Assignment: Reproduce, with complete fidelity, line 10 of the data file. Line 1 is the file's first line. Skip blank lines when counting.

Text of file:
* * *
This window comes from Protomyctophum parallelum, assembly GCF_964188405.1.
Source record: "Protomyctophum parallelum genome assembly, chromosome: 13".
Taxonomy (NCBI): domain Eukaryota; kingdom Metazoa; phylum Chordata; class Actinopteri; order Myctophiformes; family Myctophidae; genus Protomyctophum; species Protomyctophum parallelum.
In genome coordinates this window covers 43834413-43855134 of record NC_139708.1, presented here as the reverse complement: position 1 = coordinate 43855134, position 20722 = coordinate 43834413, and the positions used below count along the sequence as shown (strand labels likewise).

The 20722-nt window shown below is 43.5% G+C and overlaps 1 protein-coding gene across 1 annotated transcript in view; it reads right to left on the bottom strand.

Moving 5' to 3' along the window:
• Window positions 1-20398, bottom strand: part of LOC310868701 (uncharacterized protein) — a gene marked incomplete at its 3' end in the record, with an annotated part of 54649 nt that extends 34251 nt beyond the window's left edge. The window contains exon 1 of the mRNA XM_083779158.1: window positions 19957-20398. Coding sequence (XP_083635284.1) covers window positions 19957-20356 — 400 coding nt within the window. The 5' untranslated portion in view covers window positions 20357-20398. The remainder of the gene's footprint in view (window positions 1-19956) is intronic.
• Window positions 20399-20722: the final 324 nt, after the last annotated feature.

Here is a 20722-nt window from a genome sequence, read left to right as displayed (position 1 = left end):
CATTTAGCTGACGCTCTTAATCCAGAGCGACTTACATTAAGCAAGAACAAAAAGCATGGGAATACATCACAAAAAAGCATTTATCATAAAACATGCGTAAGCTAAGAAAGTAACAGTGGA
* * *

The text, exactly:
CATTTAGCTGACGCTCTTAATCCAGAGCGACTTACATTAAGCAAGAACAAAAAGCATGGGAATACATCACAAAAAAGCATTTATCATAAAACATGCGTAAGCTAAGAAAGTAACAGTGGA